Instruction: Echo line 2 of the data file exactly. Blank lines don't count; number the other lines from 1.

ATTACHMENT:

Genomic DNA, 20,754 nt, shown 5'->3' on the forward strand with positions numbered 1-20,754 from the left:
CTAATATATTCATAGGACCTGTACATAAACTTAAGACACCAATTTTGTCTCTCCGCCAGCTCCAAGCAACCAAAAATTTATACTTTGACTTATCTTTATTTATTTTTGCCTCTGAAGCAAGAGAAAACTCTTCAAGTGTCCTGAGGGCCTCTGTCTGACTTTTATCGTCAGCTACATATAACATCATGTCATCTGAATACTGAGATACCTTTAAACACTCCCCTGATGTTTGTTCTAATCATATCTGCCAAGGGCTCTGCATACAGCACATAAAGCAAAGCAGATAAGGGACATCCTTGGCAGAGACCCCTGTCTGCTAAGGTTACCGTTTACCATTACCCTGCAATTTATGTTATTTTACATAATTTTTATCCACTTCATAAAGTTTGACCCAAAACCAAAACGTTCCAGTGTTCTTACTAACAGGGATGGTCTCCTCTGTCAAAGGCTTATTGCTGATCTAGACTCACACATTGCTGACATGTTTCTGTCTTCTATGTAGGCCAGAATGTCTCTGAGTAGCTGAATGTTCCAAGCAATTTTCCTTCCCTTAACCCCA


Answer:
CTAATATATTCATAGGACCTGTACATAAACTTAAGACACCAATTTTGTCTCTCCGCCAGCTCCAAGCAACCAAAAATTTATACTTTGACTTATCTTTATTTATTTTTGCCTCTGAAGCAAGAGAAAACTCTTCAAGTGTCCTGAGGGCCTCTGTCTGACTTTTATCGTCAGCTACATATAACATCATGTCATCTGAATACTGAGATACCTTTAAACACTCCCCTGATGTTTGTTCTAATCATATCTGCCAAGGGCTCTGCATACAGCACATAAAGCAAAGCAGATAAGGGACATCCTTGGCAGAGACCCCTGTCTGCTAAGGTTACCGTTTACCATTACCCTGCAATTTATGTTATTTTACATAATTTTTATCCACTTCATAAAGTTTGACCCAAAACCAAAACGTTCCAGTGTTCTTACTAACAGGGATGGTCTCCTCTGTCAAAGGCTTATTGCTGATCTAGACTCACACATTGCTGACATGTTTCTGTCTTCTATGTAGGCCAGAATGTCTCTGAGTAGCTGAATGTTCCAAGCAATTTTCCTTCCCTTAACCCCA